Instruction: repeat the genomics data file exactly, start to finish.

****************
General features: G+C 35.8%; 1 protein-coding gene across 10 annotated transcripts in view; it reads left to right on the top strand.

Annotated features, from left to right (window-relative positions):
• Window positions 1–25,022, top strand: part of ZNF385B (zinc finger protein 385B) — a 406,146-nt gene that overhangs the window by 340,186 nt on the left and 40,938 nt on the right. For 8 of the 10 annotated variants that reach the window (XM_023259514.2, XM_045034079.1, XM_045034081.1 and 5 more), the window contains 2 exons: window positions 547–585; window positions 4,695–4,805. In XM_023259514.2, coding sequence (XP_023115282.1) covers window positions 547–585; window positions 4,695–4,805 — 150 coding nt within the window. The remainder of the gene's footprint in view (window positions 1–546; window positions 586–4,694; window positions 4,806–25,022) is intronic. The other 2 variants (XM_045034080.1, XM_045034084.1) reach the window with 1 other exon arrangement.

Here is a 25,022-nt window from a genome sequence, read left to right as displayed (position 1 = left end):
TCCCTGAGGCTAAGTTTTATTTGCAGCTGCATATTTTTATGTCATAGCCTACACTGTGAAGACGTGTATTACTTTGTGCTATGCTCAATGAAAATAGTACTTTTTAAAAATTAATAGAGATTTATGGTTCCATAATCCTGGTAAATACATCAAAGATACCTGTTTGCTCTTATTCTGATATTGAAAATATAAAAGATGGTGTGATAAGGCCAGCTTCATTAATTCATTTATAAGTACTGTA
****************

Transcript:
General features: G+C 35.8%; 1 protein-coding gene across 10 annotated transcripts in view; it reads left to right on the top strand.

Annotated features, from left to right (window-relative positions):
• Window positions 1–25,022, top strand: part of ZNF385B (zinc finger protein 385B) — a 406,146-nt gene that overhangs the window by 340,186 nt on the left and 40,938 nt on the right. For 8 of the 10 annotated variants that reach the window (XM_023259514.2, XM_045034079.1, XM_045034081.1 and 5 more), the window contains 2 exons: window positions 547–585; window positions 4,695–4,805. In XM_023259514.2, coding sequence (XP_023115282.1) covers window positions 547–585; window positions 4,695–4,805 — 150 coding nt within the window. The remainder of the gene's footprint in view (window positions 1–546; window positions 586–4,694; window positions 4,806–25,022) is intronic. The other 2 variants (XM_045034080.1, XM_045034084.1) reach the window with 1 other exon arrangement.

Here is a 25,022-nt window from a genome sequence, read left to right as displayed (position 1 = left end):
TCCCTGAGGCTAAGTTTTATTTGCAGCTGCATATTTTTATGTCATAGCCTACACTGTGAAGACGTGTATTACTTTGTGCTATGCTCAATGAAAATAGTACTTTTTAAAAATTAATAGAGATTTATGGTTCCATAATCCTGGTAAATACATCAAAGATACCTGTTTGCTCTTATTCTGATATTGAAAATATAAAAGATGGTGTGATAAGGCCAGCTTCATTAATTCATTTATAAGTACTGTA